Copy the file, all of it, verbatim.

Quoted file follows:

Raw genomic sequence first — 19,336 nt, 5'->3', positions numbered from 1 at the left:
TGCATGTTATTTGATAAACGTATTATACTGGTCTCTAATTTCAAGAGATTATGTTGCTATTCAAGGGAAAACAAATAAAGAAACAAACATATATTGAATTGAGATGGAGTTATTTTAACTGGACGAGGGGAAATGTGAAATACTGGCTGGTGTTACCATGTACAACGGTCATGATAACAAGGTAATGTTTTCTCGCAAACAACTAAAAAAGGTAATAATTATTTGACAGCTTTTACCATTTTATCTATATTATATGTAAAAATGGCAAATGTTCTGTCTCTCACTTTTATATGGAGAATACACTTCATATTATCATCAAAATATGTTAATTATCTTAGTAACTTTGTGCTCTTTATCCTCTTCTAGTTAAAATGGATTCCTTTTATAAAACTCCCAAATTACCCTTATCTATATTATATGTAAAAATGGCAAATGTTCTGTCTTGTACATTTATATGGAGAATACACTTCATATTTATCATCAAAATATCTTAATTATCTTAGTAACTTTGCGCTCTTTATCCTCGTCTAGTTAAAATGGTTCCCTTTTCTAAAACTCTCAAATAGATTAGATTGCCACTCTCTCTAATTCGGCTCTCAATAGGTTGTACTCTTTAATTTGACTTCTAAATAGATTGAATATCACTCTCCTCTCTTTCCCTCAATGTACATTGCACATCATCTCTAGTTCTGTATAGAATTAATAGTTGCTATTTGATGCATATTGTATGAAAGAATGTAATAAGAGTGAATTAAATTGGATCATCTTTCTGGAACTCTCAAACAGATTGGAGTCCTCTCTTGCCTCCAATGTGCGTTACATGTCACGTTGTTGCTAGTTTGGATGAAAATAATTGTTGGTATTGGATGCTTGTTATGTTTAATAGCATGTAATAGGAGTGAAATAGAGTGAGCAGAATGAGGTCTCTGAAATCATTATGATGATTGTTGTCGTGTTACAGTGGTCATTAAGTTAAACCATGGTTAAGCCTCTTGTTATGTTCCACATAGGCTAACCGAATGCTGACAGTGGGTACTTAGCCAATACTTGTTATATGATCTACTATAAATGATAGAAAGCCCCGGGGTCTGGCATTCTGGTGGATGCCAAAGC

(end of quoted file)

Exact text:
Raw genomic sequence first — 19,336 nt, 5'->3', positions numbered from 1 at the left:
TGCATGTTATTTGATAAACGTATTATACTGGTCTCTAATTTCAAGAGATTATGTTGCTATTCAAGGGAAAACAAATAAAGAAACAAACATATATTGAATTGAGATGGAGTTATTTTAACTGGACGAGGGGAAATGTGAAATACTGGCTGGTGTTACCATGTACAACGGTCATGATAACAAGGTAATGTTTTCTCGCAAACAACTAAAAAAGGTAATAATTATTTGACAGCTTTTACCATTTTATCTATATTATATGTAAAAATGGCAAATGTTCTGTCTCTCACTTTTATATGGAGAATACACTTCATATTATCATCAAAATATGTTAATTATCTTAGTAACTTTGTGCTCTTTATCCTCTTCTAGTTAAAATGGATTCCTTTTATAAAACTCCCAAATTACCCTTATCTATATTATATGTAAAAATGGCAAATGTTCTGTCTTGTACATTTATATGGAGAATACACTTCATATTTATCATCAAAATATCTTAATTATCTTAGTAACTTTGCGCTCTTTATCCTCGTCTAGTTAAAATGGTTCCCTTTTCTAAAACTCTCAAATAGATTAGATTGCCACTCTCTCTAATTCGGCTCTCAATAGGTTGTACTCTTTAATTTGACTTCTAAATAGATTGAATATCACTCTCCTCTCTTTCCCTCAATGTACATTGCACATCATCTCTAGTTCTGTATAGAATTAATAGTTGCTATTTGATGCATATTGTATGAAAGAATGTAATAAGAGTGAATTAAATTGGATCATCTTTCTGGAACTCTCAAACAGATTGGAGTCCTCTCTTGCCTCCAATGTGCGTTACATGTCACGTTGTTGCTAGTTTGGATGAAAATAATTGTTGGTATTGGATGCTTGTTATGTTTAATAGCATGTAATAGGAGTGAAATAGAGTGAGCAGAATGAGGTCTCTGAAATCATTATGATGATTGTTGTCGTGTTACAGTGGTCATTAAGTTAAACCATGGTTAAGCCTCTTGTTATGTTCCACATAGGCTAACCGAATGCTGACAGTGGGTACTTAGCCAATACTTGTTATATGATCTACTATAAATGATAGAAAGCCCCGGGGTCTGGCATTCTGGTGGATGCCAAAGC